Fear of infringing on their parents’ sense of control is a primary reason some adult children delay the process of finding a senior living community, says Wylde.
Others are simply overwhelmed and stall the process because the crisis may have lost some of its urgency for the moment, Pusateri adds.
Another reason adult children put off a senior living purchase for their mom or dad is fear or denial on the part of the parent(s) that they need to move, as well as the cost.
“Mostly, adult children are slow [to make the decision] because it’s not a fun decision to make,” Wylde says. “You don’t want to make a parent do something you know they don’t want to do. But if we can change the marketing angle—and it has to be a huge shift in the way we present what it is we provide—if we can do that, then my contention is that the adult themselves would look at the move as an opportunity.”
— Printed with permission from the Assisted Living Federation of America (ALFA), www.alfa.org.
By Phyl Newbeck
Caring for an aging relative isn’t easy. Doing so can be an emotional burden, as well as a financial one. Will you feel an overwhelming sense of guilt if you move your mother into assisted living…and is that worse than the resentment you might feel if you move her into your home? Thankfully, Vermont has a number of resources to help caregivers deal with the emotional rollercoaster, but the key, according to experts, is to start planning early.
Liz Vogel is President and CEO of DOTS, an organization developed to provide information for those caring for aging parents or loved ones. “One of my soap boxes,” she said “is Americans don’t talk about aging so we are unprepared. At a certain point in the continuum, you find yourself in a role reversal with your parents and nobody teaches us how to deal with that.”
Vogel notes that there are seven common emotions felt by caregivers: guilt, resentment, anger, worry, loneliness, grief and defensiveness. She believes that with guidance, one can overcome these feelings and learn to deal with the reversed caretaking role.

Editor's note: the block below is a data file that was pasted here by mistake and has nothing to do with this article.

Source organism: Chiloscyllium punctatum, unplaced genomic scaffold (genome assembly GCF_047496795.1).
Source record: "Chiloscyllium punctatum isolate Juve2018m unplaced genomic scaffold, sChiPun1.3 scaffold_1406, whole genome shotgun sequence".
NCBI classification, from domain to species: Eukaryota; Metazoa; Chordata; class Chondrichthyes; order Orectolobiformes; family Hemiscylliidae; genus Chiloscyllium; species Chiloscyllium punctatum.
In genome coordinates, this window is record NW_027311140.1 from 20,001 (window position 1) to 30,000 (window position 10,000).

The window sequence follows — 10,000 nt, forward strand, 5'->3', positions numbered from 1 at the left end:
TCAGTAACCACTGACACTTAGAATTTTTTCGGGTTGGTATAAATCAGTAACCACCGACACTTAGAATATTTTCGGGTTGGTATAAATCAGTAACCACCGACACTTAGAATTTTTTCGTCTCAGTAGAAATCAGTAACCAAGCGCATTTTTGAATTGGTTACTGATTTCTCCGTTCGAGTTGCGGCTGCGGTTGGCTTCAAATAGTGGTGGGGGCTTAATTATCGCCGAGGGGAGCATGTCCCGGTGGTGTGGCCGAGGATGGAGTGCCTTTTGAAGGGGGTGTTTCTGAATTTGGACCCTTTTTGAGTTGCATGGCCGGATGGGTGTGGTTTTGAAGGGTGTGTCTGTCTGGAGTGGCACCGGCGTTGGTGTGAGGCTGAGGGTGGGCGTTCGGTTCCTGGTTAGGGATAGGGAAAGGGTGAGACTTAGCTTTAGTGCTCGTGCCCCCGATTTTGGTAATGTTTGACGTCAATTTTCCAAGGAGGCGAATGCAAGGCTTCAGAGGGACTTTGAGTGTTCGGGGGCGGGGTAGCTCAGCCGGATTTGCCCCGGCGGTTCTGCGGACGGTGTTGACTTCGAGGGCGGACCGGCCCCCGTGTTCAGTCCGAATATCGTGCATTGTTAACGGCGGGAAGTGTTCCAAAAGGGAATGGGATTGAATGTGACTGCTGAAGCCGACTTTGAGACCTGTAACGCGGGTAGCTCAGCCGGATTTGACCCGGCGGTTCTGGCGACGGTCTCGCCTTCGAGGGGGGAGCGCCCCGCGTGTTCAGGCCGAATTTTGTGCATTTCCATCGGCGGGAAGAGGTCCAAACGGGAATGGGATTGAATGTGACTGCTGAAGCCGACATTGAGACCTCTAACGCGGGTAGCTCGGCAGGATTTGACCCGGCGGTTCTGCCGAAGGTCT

Vogel said guidance can come from a variety of sources — from family and friends to houses of worship and local groups like the Vermont AARP affiliate. Vogel’s organization, DOTS, has a resource library divided into seven topics ranging from health and wellness to safety and legal issues. “Unless you’re involved in a caretaker situation, you have no idea what is involved,” she said. “People need a road map and they need emotional support.”
Sharing the Care
In 2003, Patrice Thabault opened the South Burlington office of Home Instead Senior Care (HISC) which provides in-home care for seniors. The program’s 180 caregivers offer non-medical services for roughly 150 clients in five counties. HISC sponsors a program called 50-50, for siblings who are caring for aging parents. Studies have shown that the burden is rarely borne equitably between siblings. Usually a daughter, often the youngest in the family, is the one who bears the heaviest load.
The name 50-50 refers to an equitable distribution of labor, but 50 is also the average age at which the parent/child role undergoes a transformation with the child becoming the caregiver to the parent. The family conversation should start earlier than that, ideally when the child turns 40 or when the parent turns 70. HISC offers one-on-one consultations with families and provides written information to help siblings divide the labor as equally as possible. Obviously, finances, employment issues, family situations and geography can conspire to make some siblings more involved than others, but the goal is to share the work and prevent resentment among brothers and sisters.
Some families share the work via formal arrangements with spreadsheets or dry erase boards in the parental home, while others work out more informal agreements. Often siblings will find an area of expertise such as cooking, cleaning, or driving and make that their niche in parental care. Ideally, decisions are made via consensus so no sibling feels they are pulling more than their fair share of the weight. “One of the things we really encourage,” said Thabault “is for seniors and their children to start the conversation early regarding where they would like to live. That’s far better than waiting until there is a crisis or the parent’s health has declined to the point where they can’t take part so the caregiver has to make a decision without knowing the parent’s wishes.”